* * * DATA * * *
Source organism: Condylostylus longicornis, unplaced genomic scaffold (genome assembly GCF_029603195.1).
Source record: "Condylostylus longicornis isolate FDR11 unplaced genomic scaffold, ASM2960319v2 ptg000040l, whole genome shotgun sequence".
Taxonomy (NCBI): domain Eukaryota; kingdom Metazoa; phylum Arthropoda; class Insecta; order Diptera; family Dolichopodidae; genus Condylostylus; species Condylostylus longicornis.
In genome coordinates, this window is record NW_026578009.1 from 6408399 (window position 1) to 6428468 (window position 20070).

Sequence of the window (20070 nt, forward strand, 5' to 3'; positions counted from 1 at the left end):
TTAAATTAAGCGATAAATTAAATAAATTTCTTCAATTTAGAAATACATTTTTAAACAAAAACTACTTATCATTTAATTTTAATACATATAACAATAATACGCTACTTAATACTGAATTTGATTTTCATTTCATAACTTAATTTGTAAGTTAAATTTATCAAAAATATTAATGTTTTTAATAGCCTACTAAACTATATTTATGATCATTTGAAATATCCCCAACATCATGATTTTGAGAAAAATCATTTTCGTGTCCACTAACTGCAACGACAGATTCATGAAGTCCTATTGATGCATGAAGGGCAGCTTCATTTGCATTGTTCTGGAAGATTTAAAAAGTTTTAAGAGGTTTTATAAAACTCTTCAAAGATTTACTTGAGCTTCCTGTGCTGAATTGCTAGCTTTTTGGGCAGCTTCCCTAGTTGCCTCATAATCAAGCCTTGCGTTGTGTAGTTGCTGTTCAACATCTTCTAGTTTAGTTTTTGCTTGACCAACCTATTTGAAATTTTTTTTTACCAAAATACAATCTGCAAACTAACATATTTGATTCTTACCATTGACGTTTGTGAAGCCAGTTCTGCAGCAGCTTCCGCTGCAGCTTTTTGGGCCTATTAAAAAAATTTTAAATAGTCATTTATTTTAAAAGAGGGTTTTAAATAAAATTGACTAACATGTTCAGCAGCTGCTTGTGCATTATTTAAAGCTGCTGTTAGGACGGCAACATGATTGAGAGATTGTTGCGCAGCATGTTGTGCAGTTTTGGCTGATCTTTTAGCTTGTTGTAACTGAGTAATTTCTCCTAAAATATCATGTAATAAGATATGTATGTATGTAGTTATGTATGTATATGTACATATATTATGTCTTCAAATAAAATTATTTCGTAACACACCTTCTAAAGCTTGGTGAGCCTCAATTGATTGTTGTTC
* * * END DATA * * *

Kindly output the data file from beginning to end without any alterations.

Source organism: Condylostylus longicornis, unplaced genomic scaffold (genome assembly GCF_029603195.1).
Source record: "Condylostylus longicornis isolate FDR11 unplaced genomic scaffold, ASM2960319v2 ptg000040l, whole genome shotgun sequence".
Taxonomy (NCBI): domain Eukaryota; kingdom Metazoa; phylum Arthropoda; class Insecta; order Diptera; family Dolichopodidae; genus Condylostylus; species Condylostylus longicornis.
In genome coordinates, this window is record NW_026578009.1 from 6408399 (window position 1) to 6428468 (window position 20070).

Sequence of the window (20070 nt, forward strand, 5' to 3'; positions counted from 1 at the left end):
TTAAATTAAGCGATAAATTAAATAAATTTCTTCAATTTAGAAATACATTTTTAAACAAAAACTACTTATCATTTAATTTTAATACATATAACAATAATACGCTACTTAATACTGAATTTGATTTTCATTTCATAACTTAATTTGTAAGTTAAATTTATCAAAAATATTAATGTTTTTAATAGCCTACTAAACTATATTTATGATCATTTGAAATATCCCCAACATCATGATTTTGAGAAAAATCATTTTCGTGTCCACTAACTGCAACGACAGATTCATGAAGTCCTATTGATGCATGAAGGGCAGCTTCATTTGCATTGTTCTGGAAGATTTAAAAAGTTTTAAGAGGTTTTATAAAACTCTTCAAAGATTTACTTGAGCTTCCTGTGCTGAATTGCTAGCTTTTTGGGCAGCTTCCCTAGTTGCCTCATAATCAAGCCTTGCGTTGTGTAGTTGCTGTTCAACATCTTCTAGTTTAGTTTTTGCTTGACCAACCTATTTGAAATTTTTTTTTACCAAAATACAATCTGCAAACTAACATATTTGATTCTTACCATTGACGTTTGTGAAGCCAGTTCTGCAGCAGCTTCCGCTGCAGCTTTTTGGGCCTATTAAAAAAATTTTAAATAGTCATTTATTTTAAAAGAGGGTTTTAAATAAAATTGACTAACATGTTCAGCAGCTGCTTGTGCATTATTTAAAGCTGCTGTTAGGACGGCAACATGATTGAGAGATTGTTGCGCAGCATGTTGTGCAGTTTTGGCTGATCTTTTAGCTTGTTGTAACTGAGTAATTTCTCCTAAAATATCATGTAATAAGATATGTATGTATGTAGTTATGTATGTATATGTACATATATTATGTCTTCAAATAAAATTATTTCGTAACACACCTTCTAAAGCTTGGTGAGCCTCAATTGATTGTTGTTC